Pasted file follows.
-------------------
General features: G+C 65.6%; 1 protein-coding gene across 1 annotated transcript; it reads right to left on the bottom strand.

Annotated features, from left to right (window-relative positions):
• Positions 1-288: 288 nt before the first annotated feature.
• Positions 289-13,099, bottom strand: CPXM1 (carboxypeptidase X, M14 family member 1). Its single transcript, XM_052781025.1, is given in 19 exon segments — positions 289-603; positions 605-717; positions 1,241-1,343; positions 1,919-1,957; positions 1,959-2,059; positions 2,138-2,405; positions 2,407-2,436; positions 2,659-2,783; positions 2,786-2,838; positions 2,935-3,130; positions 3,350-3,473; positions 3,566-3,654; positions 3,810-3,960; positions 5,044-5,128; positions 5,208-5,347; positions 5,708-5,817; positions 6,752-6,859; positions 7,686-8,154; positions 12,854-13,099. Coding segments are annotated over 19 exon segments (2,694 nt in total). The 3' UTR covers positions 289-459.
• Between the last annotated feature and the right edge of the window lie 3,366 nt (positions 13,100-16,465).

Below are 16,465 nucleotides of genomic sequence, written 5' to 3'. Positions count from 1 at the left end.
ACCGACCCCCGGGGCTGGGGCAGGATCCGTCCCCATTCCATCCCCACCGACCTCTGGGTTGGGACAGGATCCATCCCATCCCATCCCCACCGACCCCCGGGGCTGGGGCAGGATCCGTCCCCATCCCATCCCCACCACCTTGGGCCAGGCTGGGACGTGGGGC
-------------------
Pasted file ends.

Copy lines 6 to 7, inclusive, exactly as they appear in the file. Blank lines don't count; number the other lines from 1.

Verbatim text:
Below are 16,465 nucleotides of genomic sequence, written 5' to 3'. Positions count from 1 at the left end.
ACCGACCCCCGGGGCTGGGGCAGGATCCGTCCCCATTCCATCCCCACCGACCTCTGGGTTGGGACAGGATCCATCCCATCCCATCCCCACCGACCCCCGGGGCTGGGGCAGGATCCGTCCCCATCCCATCCCCACCACCTTGGGCCAGGCTGGGACGTGGGGC